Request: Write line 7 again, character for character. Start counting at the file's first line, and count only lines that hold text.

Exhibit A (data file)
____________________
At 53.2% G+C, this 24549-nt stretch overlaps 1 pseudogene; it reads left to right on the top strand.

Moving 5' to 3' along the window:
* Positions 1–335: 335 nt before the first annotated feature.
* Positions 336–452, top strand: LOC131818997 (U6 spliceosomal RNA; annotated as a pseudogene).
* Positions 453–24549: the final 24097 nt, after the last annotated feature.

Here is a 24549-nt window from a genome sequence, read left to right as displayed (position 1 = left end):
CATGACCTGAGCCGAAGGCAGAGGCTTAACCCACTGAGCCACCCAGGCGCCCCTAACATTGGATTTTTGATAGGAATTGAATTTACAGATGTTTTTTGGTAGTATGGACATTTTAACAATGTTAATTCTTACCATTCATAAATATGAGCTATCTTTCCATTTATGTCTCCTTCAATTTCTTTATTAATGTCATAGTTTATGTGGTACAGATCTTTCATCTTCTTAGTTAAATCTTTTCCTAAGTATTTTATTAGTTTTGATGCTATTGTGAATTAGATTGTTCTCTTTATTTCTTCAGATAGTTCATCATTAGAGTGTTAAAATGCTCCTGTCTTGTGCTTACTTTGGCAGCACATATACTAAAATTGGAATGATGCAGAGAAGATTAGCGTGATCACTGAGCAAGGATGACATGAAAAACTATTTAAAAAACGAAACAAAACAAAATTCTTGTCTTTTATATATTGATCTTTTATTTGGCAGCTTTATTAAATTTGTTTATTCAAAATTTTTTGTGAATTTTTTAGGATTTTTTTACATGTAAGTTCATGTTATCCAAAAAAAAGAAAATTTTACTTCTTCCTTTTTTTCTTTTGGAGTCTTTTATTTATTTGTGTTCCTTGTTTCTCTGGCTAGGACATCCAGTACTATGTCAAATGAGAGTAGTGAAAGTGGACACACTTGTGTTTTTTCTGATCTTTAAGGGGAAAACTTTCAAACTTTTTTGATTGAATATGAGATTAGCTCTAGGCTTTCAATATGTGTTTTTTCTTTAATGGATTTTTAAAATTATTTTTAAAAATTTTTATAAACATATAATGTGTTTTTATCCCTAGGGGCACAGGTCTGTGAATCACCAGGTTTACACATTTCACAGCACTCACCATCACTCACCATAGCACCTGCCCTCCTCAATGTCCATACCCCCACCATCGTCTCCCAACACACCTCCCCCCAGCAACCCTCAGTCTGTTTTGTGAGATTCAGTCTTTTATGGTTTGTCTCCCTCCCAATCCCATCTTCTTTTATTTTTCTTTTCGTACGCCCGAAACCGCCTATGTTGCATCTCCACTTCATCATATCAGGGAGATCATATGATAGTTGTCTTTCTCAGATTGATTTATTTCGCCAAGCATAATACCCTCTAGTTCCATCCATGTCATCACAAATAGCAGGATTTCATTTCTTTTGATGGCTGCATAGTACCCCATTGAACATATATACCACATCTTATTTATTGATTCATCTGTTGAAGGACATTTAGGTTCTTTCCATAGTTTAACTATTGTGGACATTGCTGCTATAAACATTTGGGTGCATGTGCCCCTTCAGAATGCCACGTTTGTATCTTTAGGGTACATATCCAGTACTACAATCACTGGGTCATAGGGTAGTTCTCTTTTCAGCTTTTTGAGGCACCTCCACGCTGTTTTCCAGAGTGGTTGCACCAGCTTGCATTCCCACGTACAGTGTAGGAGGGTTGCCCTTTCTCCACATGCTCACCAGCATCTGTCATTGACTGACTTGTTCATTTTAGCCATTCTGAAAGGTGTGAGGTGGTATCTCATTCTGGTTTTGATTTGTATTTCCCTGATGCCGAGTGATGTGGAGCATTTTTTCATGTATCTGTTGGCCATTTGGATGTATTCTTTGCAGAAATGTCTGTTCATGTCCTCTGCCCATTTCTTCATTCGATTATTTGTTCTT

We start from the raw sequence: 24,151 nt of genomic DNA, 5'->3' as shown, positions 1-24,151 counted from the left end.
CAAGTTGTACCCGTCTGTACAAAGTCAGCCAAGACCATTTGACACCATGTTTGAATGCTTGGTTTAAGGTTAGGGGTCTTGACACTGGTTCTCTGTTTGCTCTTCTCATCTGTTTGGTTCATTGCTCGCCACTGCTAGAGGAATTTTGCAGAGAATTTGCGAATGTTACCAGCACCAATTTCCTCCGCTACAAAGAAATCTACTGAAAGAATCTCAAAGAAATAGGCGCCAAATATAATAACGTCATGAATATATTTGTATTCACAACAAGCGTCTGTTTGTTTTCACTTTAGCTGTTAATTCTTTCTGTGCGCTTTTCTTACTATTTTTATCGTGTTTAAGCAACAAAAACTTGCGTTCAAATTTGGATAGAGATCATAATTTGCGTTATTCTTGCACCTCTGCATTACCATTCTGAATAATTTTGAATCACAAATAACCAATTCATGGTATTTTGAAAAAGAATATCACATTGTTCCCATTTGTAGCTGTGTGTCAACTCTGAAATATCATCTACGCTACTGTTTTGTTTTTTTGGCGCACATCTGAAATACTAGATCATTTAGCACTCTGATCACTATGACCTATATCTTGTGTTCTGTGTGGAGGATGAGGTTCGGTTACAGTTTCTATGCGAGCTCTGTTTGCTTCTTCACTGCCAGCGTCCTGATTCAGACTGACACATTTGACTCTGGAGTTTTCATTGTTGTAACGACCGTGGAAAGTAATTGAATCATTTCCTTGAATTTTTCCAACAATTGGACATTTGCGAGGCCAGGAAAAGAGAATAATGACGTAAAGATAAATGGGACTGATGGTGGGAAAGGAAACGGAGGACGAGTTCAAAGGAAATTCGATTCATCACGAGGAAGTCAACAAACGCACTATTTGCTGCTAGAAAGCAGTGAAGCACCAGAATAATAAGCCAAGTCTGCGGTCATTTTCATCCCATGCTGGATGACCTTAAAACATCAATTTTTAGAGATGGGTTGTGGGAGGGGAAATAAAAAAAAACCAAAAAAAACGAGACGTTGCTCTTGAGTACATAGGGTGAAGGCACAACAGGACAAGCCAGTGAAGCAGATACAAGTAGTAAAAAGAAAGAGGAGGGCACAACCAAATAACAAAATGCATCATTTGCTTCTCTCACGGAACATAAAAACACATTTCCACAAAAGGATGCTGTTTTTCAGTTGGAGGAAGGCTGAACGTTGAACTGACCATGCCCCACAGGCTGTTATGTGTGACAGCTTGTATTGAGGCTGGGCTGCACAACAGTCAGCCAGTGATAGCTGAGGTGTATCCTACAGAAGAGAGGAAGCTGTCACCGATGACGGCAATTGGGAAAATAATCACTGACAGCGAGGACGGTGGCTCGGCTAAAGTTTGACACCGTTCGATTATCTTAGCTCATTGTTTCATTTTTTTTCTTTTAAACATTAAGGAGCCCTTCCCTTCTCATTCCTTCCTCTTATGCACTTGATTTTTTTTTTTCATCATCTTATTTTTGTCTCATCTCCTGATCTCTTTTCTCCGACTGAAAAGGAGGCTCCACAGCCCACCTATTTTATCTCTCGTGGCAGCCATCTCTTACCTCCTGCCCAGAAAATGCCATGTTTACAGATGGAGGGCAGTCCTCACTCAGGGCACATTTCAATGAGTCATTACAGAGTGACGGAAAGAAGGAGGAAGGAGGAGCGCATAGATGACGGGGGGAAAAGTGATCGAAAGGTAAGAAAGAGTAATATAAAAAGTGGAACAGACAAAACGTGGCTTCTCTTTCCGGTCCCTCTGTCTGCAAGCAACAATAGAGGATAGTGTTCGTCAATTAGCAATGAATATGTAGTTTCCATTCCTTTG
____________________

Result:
CATGACCTGAGCCGAAGGCAGAGGCTTAACCCACTGAGCCACCCAGGCGCCCCTAACATTGGATTTTTGATAGGAATTGAATTTACAGATGTTTTTTGGTAGTATGGACATTTTAACAATGTTAATTCTTACCATTCATAAATATGAGCTATCTTTCCATTTATGTCTCCTTCAATTTCTTTATTAATGTCATAGTTTATGTGGTACAGATCTTTCATCTTCTTAGTTAAATCTTTTCCTAAGTATTTTATTAGTTTTGATGCTATTGTGAATTAGATTGTTCTCTTTATTTCTTCAGATAGTTCATCATTAGAGTGTTAAAATGCTCCTGTCTTGTGCTTACTTTGGCAGCACATATACTAAAATTGGAATGATGCAGAGAAGATTAGCGTGATCACTGAGCAAGGATGACATGAAAAACTATTTAAAAAACGAAACAAAACAAAATTCTTGTCTTTTATATATTGATCTTTTATTTGGCAGCTTTATTAAATTTGTTTATTCAAAATTTTTTGTGAATTTTTTAGGATTTTTTTACATGTAAGTTCATGTTATCCAAAAAAAAGAAAATTTTACTTCTTCCTTTTTTTCTTTTGGAGTCTTTTATTTATTTGTGTTCCTTGTTTCTCTGGCTAGGACATCCAGTACTATGTCAAATGAGAGTAGTGAAAGTGGACACACTTGTGTTTTTTCTGATCTTTAAGGGGAAAACTTTCAAACTTTTTTGATTGAATATGAGATTAGCTCTAGGCTTTCAATATGTGTTTTTTCTTTAATGGATTTTTAAAATTATTTTTAAAAATTTTTATAAACATATAATGTGTTTTTATCCCTAGGGGCACAGGTCTGTGAATCACCAGGTTTACACATTTCACAGCACTCACCATCACTCACCATAGCACCTGCCCTCCTCAATGTCCATACCCCCACCATCGTCTCCCAACACACCTCCCCCCAGCAACCCTCAGTCTGTTTTGTGAGATTCAGTCTTTTATGGTTTGTCTCCCTCCCAATCCCATCTTCTTTTATTTTTCTTTTCGTACGCCCGAAACCGCCTATGTTGCATCTCCACTTCATCATATCAGGGAGATCATATGATAGTTGTCTTTCTCAGATTGATTTATTTCGCCAAGCATAATACCCTCTAGTTCCATCCATGTCATCACAAATAGCAGGATTTCATTTCTTTTGATGGCTGCATAGTACCCCATTGAACATATATACCACATCTTATTTATTGATTCATCTGTTGAAGGACATTTAGGTTCTTTCCATAGTTTAACTATTGTGGACATTGCTGCTATAAACATTTGGGTGCATGTGCCCCTTCAGAATGCCACGTTTGTATCTTTAGGGTACATATCCAGTACTACAATCACTGGGTCATAGGGTAGTTCTCTTTTCAGCTTTTTGAGGCACCTCCACGCTGTTTTCCAGAGTGGTTGCACCAGCTTGCATTCCCACGTACAGTGTAGGAGGGTTGCCCTTTCTCCACATGCTCACCAGCATCTGTCATTGACTGACTTGTTCATTTTAGCCATTCTGAAAGGTGTGAGGTGGTATCTCATTCTGGTTTTGATTTGTATTTCCCTGATGCCGAGTGATGTGGAGCATTTTTTCATGTATCTGTTGGCCATTTGGATGTATTCTTTGCAGAAATGTCTGTTCATGTCCTCTGCCCATTTCTTCATTCGATTATTTGTTCTT